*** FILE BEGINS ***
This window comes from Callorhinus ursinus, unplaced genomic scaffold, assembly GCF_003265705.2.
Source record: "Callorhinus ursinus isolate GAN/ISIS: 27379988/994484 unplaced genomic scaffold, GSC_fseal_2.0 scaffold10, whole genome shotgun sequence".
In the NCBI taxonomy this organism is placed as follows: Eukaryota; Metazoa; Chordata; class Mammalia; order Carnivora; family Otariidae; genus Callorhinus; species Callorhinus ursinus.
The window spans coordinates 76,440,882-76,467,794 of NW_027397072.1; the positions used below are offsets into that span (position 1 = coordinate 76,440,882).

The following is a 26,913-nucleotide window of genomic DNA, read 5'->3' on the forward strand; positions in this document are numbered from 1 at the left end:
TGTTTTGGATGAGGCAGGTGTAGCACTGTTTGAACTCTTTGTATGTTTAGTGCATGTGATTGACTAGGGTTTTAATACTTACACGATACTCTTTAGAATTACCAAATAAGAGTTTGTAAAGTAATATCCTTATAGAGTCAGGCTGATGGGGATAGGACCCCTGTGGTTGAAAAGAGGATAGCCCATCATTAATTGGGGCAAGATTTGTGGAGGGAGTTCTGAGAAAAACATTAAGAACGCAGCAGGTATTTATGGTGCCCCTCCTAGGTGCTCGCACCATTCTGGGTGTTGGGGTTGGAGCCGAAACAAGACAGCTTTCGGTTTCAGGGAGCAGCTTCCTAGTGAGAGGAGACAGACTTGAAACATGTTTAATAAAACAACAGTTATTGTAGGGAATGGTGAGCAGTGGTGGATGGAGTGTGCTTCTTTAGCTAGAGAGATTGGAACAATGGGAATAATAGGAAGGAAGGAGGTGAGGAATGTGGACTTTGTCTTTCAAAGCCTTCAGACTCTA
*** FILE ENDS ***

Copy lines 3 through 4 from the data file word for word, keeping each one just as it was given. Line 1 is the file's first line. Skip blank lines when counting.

In the NCBI taxonomy this organism is placed as follows: Eukaryota; Metazoa; Chordata; class Mammalia; order Carnivora; family Otariidae; genus Callorhinus; species Callorhinus ursinus.
The window spans coordinates 76,440,882-76,467,794 of NW_027397072.1; the positions used below are offsets into that span (position 1 = coordinate 76,440,882).